There are two things Zimbabwe prides itself in: its indigenisation policies and vast natural resources which have contributed to both the economic empowerment and ironically destitution of the ordinary. For example, people have been empowered with ownership of mines and/or mining rights, leading to an increase in artisanal mining activities. The mining sector contributes immensely to the growth of the economy as current reports indicate that it contributes 12% to the country’s gross domestic product with an expectation of generating US$12 billion annually by 2023. However, there is a need to balance such economic growth and sustainable use of natural resources because unregulated (and even regulated) mining will, in the long run, cause damage to the environment affecting present and future generations.
Unfortunately, the government and enforcement agencies seem to be failing to fully realise the constitutional right to a healthy and safe environment as reports indicate a serious threat to people’s right to an environment that is not harmful to anyone. EMA has lamented that artisanal and small-scale miners (AMS) do not care about the environment as they just “degrade” and “uproot”. For example, people living in Mberengwa, Shurugwi, and Zvishavane complain about the open pits that have been left and are now a threat to humans and their livestock. Theresa Mgume from Zvishavane tragically lost her son who fell in a disused mine shaft. Mercury, which most artisanal miners (ASMs) use, causes a plethora of environmental effects, which include water pollution and harm to fish and anyone who eats the fish. Such calamity prompts for urgent need to develop the law regulating AMSs because if this is not addressed, there will be no natural resources for the future generation and maybe the present too.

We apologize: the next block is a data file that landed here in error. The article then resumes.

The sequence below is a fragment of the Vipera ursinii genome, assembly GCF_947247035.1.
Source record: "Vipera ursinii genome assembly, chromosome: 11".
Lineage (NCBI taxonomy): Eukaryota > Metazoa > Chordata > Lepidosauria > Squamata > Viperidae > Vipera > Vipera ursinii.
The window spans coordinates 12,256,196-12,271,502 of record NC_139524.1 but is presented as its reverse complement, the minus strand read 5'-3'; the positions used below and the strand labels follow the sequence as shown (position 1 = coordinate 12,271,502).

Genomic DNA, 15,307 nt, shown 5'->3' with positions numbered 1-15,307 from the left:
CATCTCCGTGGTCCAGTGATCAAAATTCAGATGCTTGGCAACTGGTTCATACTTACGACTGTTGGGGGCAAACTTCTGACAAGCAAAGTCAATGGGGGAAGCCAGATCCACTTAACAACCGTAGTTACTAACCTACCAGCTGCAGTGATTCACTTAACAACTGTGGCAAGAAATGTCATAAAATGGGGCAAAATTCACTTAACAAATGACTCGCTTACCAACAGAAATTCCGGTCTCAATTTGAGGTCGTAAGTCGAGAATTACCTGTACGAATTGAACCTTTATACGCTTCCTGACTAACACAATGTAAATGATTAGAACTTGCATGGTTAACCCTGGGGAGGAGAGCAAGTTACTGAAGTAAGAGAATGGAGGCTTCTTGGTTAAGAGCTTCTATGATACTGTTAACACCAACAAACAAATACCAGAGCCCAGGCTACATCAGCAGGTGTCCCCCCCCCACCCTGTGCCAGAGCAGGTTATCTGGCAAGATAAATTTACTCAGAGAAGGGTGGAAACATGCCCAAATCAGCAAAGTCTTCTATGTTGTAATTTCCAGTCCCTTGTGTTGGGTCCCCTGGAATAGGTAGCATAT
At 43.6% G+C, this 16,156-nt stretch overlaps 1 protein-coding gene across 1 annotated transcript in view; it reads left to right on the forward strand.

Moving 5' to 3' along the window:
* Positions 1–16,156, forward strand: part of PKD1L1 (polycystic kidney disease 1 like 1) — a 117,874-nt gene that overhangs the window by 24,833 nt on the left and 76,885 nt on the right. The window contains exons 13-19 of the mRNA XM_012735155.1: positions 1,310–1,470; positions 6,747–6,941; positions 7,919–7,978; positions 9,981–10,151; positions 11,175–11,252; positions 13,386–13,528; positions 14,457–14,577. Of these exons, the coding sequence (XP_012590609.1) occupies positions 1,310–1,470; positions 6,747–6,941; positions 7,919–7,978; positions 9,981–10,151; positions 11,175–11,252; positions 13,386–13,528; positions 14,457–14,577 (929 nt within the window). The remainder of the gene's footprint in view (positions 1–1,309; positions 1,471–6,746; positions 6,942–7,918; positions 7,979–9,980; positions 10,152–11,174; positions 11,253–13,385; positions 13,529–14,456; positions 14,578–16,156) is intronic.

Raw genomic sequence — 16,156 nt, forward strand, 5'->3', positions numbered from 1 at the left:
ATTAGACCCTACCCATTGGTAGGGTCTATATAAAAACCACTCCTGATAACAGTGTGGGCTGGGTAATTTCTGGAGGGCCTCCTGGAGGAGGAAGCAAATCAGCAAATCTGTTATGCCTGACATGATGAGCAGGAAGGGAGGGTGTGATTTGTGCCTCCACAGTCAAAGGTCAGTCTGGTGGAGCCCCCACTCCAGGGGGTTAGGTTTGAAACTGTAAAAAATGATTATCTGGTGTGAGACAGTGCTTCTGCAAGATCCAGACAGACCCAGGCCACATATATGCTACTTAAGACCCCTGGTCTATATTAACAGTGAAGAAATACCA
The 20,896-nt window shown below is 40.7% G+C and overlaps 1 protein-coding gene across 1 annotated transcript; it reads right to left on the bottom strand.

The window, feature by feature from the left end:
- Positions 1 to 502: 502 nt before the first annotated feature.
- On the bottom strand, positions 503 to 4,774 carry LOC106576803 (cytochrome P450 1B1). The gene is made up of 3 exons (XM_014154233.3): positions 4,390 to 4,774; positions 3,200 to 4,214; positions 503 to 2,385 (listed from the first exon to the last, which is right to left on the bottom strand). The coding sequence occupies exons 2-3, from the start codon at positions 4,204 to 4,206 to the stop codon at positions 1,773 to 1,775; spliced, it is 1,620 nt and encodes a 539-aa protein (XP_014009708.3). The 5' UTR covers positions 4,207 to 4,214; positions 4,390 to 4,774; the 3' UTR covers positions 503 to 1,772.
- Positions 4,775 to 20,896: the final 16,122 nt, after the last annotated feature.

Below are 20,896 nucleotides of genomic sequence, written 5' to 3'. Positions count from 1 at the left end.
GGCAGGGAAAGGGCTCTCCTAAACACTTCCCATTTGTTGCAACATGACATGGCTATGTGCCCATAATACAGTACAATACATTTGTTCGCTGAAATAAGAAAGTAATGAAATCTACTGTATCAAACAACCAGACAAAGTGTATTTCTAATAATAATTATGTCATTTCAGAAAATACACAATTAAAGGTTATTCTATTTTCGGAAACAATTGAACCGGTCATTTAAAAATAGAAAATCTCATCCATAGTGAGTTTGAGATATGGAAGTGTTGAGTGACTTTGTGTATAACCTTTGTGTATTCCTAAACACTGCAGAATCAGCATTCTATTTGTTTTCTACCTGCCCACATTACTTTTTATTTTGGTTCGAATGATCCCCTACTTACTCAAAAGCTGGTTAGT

It is worrisome that people are facing these problems in a country that has a legal framework (although broad) that strives to prevent such mining impacts. The Constitution of Zimbabwe (stipulated by section 73) provides for the right to an environment that is not harmful to their health or well-being and to have the environment protected for the benefit of present and future generations. The provision calls for two things: (a) economic development which simultaneously (b) protects and preserves the environment. These two must be balanced but the balance is difficult because the major reason for the increase of ASMs is poverty.
Zimbabwe’s Constitution also recognises the principle of sustainable development, which the United Nations defines as “development that meets the needs of the present without compromising the ability of future generations to meet their own needs.” The government has a constitutional obligation to promote the sustainable use of natural resources through the enactment of legislation and other measures. To achieve this, several laws have been and must be enacted.